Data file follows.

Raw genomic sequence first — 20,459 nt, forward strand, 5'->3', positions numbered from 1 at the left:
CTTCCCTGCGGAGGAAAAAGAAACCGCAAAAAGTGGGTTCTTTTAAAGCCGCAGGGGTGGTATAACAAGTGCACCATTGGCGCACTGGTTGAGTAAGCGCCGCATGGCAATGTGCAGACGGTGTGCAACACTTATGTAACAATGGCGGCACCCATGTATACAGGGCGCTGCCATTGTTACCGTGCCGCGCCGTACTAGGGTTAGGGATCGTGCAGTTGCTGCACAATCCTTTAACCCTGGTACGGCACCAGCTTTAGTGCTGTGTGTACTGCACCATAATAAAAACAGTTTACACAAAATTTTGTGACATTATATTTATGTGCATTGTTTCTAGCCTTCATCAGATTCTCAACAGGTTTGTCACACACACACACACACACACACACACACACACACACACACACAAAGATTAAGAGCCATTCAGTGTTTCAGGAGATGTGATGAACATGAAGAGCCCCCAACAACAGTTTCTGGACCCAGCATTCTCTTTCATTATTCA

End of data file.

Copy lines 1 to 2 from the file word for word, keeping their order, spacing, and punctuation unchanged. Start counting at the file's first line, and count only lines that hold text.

Raw genomic sequence first — 20,459 nt, forward strand, 5'->3', positions numbered from 1 at the left:
CTTCCCTGCGGAGGAAAAAGAAACCGCAAAAAGTGGGTTCTTTTAAAGCCGCAGGGGTGGTATAACAAGTGCACCATTGGCGCACTGGTTGAGTAAGCGCCGCATGGCAATGTGCAGACGGTGTGCAACACTTATGTAACAATGGCGGCACCCATGTATACAGGGCGCTGCCATTGTTACCGTGCCGCGCCGTACTAGGGTTAGGGATCGTGCAGTTGCTGCACAATCCTTTAACCCTGGTACGGCACCAGCTTTAGTGCTGTGTGTACTGCACCATAATAAAAACAGTTTACACAAAATTTTGTGACATTATATTTATGTGCATTGTTTCTAGCCTTCATCAGATTCTCAACAGGTTTGTCACACACACACACACACACACACACACACACACACACACACACAAAGATTAAGAGCCATTCAGTGTTTCAGGAGATGTGATGAACATGAAGAGCCCCCAACAACAGTTTCTGGACCCAGCATTCTCTTTCATTATTCA